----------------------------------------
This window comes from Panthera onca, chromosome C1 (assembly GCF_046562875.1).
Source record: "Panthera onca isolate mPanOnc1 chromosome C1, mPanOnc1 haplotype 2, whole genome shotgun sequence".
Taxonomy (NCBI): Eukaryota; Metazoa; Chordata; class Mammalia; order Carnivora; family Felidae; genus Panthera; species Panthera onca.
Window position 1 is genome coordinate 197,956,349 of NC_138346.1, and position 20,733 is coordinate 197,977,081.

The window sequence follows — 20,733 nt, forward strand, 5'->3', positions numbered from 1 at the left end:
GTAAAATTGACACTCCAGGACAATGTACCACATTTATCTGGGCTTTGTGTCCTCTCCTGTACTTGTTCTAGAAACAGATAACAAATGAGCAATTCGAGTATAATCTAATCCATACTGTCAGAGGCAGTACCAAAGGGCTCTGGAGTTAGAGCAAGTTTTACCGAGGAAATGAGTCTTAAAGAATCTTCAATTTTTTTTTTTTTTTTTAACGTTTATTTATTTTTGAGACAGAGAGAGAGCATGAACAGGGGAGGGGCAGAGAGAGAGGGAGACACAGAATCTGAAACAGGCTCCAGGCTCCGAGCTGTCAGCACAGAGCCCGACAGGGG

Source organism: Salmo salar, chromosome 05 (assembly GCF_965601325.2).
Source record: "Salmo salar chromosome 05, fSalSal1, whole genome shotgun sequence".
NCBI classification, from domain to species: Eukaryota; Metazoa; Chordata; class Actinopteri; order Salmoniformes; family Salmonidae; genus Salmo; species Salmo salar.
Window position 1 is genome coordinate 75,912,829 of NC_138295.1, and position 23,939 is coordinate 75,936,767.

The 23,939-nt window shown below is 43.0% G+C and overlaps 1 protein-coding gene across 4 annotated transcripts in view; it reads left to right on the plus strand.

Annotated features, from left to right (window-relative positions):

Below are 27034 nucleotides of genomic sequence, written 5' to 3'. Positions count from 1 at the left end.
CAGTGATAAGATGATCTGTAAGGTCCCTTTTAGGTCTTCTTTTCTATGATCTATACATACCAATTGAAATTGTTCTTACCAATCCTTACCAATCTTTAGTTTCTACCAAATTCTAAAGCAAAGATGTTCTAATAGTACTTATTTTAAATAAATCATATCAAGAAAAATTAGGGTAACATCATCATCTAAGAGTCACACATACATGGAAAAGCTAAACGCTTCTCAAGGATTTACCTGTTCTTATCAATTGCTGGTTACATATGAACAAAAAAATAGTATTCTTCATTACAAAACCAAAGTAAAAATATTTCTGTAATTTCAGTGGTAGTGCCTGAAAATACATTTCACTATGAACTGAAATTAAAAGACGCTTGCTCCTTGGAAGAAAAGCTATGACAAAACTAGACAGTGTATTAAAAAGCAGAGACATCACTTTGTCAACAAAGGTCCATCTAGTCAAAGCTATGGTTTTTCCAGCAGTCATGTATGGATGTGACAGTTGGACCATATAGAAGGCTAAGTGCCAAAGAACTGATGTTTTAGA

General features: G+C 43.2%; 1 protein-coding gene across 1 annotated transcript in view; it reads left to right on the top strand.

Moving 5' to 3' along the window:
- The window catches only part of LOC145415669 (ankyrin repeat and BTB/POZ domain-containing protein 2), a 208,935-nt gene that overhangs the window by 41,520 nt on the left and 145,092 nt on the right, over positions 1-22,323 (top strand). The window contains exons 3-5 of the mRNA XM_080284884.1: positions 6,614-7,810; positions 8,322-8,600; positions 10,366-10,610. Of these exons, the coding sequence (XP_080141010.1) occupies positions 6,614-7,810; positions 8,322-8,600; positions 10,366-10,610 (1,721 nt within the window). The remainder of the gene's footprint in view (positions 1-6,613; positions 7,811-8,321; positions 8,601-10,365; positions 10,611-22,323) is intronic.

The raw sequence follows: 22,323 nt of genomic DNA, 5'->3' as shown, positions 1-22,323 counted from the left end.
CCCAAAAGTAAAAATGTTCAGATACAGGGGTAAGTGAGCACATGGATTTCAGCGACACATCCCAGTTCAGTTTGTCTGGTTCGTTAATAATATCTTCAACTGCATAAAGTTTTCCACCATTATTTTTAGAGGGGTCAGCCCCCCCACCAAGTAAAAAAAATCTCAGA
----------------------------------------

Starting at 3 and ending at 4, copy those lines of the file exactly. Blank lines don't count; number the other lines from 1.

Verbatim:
Taxonomy (NCBI): Eukaryota; Metazoa; Chordata; class Mammalia; order Carnivora; family Felidae; genus Panthera; species Panthera onca.
Window position 1 is genome coordinate 197,956,349 of NC_138346.1, and position 20,733 is coordinate 197,977,081.